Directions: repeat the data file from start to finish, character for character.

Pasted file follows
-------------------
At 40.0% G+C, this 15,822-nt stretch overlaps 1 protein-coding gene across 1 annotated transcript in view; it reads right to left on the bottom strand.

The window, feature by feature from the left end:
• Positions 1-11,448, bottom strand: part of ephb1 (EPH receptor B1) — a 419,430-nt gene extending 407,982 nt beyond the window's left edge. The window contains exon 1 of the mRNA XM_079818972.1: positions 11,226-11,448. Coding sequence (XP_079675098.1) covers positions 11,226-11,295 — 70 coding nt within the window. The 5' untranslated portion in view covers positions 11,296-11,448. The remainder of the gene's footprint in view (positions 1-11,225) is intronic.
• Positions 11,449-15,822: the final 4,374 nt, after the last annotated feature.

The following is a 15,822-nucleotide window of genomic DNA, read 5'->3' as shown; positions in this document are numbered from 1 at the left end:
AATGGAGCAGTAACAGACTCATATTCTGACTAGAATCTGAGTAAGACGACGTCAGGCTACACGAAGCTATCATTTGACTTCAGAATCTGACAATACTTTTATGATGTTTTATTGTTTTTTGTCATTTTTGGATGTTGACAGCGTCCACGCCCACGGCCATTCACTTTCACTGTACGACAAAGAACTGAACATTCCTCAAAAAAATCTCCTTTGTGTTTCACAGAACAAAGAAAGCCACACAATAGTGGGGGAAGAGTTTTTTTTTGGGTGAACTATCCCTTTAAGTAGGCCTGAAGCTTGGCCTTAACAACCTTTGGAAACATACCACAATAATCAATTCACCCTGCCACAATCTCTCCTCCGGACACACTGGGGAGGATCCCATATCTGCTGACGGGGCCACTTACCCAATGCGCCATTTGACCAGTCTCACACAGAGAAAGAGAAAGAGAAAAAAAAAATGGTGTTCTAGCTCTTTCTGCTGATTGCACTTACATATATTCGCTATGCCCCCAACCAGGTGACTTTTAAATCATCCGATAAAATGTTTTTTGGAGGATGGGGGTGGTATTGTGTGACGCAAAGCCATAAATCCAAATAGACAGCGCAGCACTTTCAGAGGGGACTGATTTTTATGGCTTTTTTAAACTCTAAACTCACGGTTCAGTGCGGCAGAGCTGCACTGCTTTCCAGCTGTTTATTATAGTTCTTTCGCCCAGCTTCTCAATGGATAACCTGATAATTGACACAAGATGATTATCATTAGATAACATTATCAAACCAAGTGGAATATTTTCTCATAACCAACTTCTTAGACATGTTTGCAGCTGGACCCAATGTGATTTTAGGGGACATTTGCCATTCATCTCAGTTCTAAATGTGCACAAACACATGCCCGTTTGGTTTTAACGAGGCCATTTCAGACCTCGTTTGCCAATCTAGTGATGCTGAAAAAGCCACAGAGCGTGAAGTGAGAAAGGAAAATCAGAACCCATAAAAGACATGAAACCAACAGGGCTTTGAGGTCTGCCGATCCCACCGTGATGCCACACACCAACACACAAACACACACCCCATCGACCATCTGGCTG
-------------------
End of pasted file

At 40.0% G+C, this 15,822-nt stretch overlaps 1 protein-coding gene across 1 annotated transcript in view; it reads right to left on the bottom strand.

The window, feature by feature from the left end:
• Positions 1-11,448, bottom strand: part of ephb1 (EPH receptor B1) — a 419,430-nt gene extending 407,982 nt beyond the window's left edge. The window contains exon 1 of the mRNA XM_079818972.1: positions 11,226-11,448. Coding sequence (XP_079675098.1) covers positions 11,226-11,295 — 70 coding nt within the window. The 5' untranslated portion in view covers positions 11,296-11,448. The remainder of the gene's footprint in view (positions 1-11,225) is intronic.
• Positions 11,449-15,822: the final 4,374 nt, after the last annotated feature.

The following is a 15,822-nucleotide window of genomic DNA, read 5'->3' as shown; positions in this document are numbered from 1 at the left end:
AATGGAGCAGTAACAGACTCATATTCTGACTAGAATCTGAGTAAGACGACGTCAGGCTACACGAAGCTATCATTTGACTTCAGAATCTGACAATACTTTTATGATGTTTTATTGTTTTTTGTCATTTTTGGATGTTGACAGCGTCCACGCCCACGGCCATTCACTTTCACTGTACGACAAAGAACTGAACATTCCTCAAAAAAATCTCCTTTGTGTTTCACAGAACAAAGAAAGCCACACAATAGTGGGGGAAGAGTTTTTTTTTGGGTGAACTATCCCTTTAAGTAGGCCTGAAGCTTGGCCTTAACAACCTTTGGAAACATACCACAATAATCAATTCACCCTGCCACAATCTCTCCTCCGGACACACTGGGGAGGATCCCATATCTGCTGACGGGGCCACTTACCCAATGCGCCATTTGACCAGTCTCACACAGAGAAAGAGAAAGAGAAAAAAAAAATGGTGTTCTAGCTCTTTCTGCTGATTGCACTTACATATATTCGCTATGCCCCCAACCAGGTGACTTTTAAATCATCCGATAAAATGTTTTTTGGAGGATGGGGGTGGTATTGTGTGACGCAAAGCCATAAATCCAAATAGACAGCGCAGCACTTTCAGAGGGGACTGATTTTTATGGCTTTTTTAAACTCTAAACTCACGGTTCAGTGCGGCAGAGCTGCACTGCTTTCCAGCTGTTTATTATAGTTCTTTCGCCCAGCTTCTCAATGGATAACCTGATAATTGACACAAGATGATTATCATTAGATAACATTATCAAACCAAGTGGAATATTTTCTCATAACCAACTTCTTAGACATGTTTGCAGCTGGACCCAATGTGATTTTAGGGGACATTTGCCATTCATCTCAGTTCTAAATGTGCACAAACACATGCCCGTTTGGTTTTAACGAGGCCATTTCAGACCTCGTTTGCCAATCTAGTGATGCTGAAAAAGCCACAGAGCGTGAAGTGAGAAAGGAAAATCAGAACCCATAAAAGACATGAAACCAACAGGGCTTTGAGGTCTGCCGATCCCACCGTGATGCCACACACCAACACACAAACACACACCCCATCGACCATCTGGCTG